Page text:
Corey Linsley the Unsung Hero

The positions on the offensive line are by far the least sexy positions of the 22 starting positions on offense and defense. 

Most fans understand how incredibly important the offensive line is to a football team's success. However despite its importance, people rarely talk about or hear the name of the players on the offensive line unless they screw up. 

When you play on the offensive line you either did your job or you screwed up. Occasionally there will be a game where people are talking about the good job a lineman did against an elite defensive lineman, which is typically an offensive tackle shutting down an elite pass-rusher. The interior offensive line is almost never talked about because they rarely go against the defensive players that put up the big, shiny sack totals or are the freak athletes who can run 4.6 40s at 260 pounds.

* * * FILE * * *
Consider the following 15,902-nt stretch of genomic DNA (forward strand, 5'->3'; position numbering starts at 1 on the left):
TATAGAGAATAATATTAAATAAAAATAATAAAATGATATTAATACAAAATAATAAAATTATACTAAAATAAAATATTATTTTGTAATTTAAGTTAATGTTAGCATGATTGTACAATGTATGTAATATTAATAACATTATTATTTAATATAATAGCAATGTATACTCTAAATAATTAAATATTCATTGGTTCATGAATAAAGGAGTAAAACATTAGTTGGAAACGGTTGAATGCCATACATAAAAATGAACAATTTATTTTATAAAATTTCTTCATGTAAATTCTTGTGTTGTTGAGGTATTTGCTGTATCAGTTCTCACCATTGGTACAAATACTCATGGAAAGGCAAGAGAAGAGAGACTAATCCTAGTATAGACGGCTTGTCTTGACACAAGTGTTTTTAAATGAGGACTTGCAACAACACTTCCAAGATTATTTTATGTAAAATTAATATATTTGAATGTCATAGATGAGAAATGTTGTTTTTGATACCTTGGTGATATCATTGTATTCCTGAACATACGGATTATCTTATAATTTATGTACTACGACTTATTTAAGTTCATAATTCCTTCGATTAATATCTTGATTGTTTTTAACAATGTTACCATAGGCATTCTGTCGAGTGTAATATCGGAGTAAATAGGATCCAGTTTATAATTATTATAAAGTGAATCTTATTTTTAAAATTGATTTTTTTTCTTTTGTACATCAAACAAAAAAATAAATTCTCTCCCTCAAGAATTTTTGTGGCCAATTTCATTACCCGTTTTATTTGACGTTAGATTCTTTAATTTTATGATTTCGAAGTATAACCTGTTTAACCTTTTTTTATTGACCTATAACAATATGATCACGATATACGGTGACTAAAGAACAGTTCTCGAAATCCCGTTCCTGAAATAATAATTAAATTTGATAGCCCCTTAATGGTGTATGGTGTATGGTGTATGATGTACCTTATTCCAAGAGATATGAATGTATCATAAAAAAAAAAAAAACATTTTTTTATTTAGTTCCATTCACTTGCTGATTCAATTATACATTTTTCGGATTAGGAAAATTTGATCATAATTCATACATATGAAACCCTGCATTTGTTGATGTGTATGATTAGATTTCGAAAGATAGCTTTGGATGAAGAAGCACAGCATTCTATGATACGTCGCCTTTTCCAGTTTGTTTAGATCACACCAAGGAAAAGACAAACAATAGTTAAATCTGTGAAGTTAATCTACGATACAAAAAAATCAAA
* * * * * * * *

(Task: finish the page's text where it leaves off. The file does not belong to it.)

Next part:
One of the main reasons why the offensive line doesn't get a lot of attention is because they don't have stats that casual fans can look at and see how they are performing. Because of this everyone is following the ball and the linemen are only noticed when they screw up.. Sure there are things like hurries and sacks allowed, but ESPN doesn't want to talk about a right guard who has allowed only two hurries over the last five games... that's boring to most people. The linemen almost never get a chance to make a play that goes above and beyond and single-handedly changes the game like a great catch or interception can.

That is what makes Corey Linsley's performance on Sunday night so damn impressive, because he did just that - he changed the game. With a couple very heads up plays paired with very solid blocking all game long, Linsley did what almost no offensive lineman can... made plays that completely changed the game.